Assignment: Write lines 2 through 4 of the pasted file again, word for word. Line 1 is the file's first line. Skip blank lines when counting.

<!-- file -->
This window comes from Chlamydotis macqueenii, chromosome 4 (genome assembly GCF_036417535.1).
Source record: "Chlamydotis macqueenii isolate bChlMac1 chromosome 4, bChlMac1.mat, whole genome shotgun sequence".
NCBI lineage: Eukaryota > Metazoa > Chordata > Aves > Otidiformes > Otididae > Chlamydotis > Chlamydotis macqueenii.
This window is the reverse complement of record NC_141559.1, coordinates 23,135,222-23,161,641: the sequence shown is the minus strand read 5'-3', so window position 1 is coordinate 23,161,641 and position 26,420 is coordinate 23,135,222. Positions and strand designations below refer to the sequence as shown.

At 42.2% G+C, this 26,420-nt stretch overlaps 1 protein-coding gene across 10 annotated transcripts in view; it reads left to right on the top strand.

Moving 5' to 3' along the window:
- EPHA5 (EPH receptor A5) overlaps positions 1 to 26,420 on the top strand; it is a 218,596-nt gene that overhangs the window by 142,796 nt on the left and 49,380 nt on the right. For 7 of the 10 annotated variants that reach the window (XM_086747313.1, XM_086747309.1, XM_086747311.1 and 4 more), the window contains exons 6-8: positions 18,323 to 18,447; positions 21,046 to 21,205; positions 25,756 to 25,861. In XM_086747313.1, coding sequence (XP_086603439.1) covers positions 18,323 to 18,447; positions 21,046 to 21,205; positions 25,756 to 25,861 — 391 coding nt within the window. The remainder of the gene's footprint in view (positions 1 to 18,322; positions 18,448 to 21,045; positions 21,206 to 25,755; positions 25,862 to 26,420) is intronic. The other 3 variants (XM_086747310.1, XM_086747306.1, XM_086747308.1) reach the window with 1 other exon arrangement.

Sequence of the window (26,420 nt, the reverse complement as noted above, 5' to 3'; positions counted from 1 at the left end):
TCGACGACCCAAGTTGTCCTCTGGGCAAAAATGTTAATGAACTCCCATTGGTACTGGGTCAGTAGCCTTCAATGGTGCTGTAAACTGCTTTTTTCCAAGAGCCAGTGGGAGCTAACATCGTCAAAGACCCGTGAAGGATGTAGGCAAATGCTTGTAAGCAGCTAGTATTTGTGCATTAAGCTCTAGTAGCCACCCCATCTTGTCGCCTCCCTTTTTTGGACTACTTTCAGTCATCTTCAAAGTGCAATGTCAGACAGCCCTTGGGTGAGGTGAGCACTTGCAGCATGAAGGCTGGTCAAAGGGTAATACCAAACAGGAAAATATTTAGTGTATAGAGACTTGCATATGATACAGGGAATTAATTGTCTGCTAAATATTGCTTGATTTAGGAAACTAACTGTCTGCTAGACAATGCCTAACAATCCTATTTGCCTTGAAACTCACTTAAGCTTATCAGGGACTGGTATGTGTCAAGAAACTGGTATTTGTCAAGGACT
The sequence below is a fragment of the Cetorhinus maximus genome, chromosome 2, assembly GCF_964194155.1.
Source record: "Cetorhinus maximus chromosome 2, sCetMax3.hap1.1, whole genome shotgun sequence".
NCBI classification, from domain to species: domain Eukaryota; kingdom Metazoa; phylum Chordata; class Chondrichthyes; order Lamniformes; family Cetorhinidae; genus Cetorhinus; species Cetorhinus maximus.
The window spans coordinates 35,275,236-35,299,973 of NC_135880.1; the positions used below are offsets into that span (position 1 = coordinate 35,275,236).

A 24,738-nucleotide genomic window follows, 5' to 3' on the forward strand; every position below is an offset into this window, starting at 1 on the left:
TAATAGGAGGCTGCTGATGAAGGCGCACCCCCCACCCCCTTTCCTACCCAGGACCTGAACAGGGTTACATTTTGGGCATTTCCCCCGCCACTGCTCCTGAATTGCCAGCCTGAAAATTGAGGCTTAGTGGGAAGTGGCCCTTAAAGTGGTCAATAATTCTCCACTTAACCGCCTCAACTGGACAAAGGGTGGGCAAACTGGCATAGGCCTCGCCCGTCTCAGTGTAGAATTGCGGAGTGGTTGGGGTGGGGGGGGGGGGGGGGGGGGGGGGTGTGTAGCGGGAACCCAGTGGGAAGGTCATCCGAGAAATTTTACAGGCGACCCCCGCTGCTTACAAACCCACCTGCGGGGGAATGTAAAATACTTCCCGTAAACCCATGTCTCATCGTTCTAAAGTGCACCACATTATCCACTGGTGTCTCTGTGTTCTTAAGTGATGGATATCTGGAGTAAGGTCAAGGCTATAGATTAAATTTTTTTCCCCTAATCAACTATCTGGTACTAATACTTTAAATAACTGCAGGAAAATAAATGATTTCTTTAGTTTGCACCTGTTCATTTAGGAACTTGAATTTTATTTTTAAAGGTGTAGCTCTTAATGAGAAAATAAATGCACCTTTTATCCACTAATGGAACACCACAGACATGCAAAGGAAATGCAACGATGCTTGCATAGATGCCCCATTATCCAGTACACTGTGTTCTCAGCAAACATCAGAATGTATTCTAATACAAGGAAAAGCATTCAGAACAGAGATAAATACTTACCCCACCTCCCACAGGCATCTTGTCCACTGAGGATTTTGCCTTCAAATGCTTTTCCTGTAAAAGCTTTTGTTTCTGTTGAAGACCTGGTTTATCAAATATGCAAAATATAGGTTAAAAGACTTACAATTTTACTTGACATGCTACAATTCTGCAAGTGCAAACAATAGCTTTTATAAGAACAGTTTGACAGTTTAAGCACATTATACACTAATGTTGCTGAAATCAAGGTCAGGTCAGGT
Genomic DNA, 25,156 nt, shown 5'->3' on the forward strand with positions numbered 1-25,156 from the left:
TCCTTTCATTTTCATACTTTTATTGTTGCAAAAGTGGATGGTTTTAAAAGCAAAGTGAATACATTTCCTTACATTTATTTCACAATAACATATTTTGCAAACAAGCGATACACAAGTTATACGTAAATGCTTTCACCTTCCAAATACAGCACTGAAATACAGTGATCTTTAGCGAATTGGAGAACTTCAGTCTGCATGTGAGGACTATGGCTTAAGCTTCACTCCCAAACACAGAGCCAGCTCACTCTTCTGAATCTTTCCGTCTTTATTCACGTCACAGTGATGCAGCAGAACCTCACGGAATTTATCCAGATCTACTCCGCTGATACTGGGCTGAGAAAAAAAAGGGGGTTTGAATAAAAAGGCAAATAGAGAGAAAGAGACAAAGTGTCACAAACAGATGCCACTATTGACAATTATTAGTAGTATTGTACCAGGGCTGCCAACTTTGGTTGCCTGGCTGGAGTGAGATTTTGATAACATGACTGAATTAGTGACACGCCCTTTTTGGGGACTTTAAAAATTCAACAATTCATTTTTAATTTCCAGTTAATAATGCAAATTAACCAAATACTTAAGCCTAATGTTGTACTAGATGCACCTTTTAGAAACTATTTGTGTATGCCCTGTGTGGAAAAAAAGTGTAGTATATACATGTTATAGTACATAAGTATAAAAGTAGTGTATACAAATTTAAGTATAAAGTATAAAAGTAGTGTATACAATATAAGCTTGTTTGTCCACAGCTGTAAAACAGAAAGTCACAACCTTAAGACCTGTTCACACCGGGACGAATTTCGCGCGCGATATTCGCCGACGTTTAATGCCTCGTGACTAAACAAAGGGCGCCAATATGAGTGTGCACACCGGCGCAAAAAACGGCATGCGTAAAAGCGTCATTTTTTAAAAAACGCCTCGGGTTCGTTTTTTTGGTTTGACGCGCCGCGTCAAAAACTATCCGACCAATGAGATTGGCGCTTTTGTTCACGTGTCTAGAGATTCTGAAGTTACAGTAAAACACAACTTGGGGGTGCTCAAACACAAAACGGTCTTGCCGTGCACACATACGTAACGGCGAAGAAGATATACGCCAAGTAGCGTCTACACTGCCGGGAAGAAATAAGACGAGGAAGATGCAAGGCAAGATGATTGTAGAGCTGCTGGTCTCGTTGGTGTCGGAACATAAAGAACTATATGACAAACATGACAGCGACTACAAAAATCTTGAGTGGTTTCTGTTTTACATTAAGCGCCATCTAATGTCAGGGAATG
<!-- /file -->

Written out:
Source record: "Chlamydotis macqueenii isolate bChlMac1 chromosome 4, bChlMac1.mat, whole genome shotgun sequence".
NCBI lineage: Eukaryota > Metazoa > Chordata > Aves > Otidiformes > Otididae > Chlamydotis > Chlamydotis macqueenii.
This window is the reverse complement of record NC_141559.1, coordinates 23,135,222-23,161,641: the sequence shown is the minus strand read 5'-3', so window position 1 is coordinate 23,161,641 and position 26,420 is coordinate 23,135,222. Positions and strand designations below refer to the sequence as shown.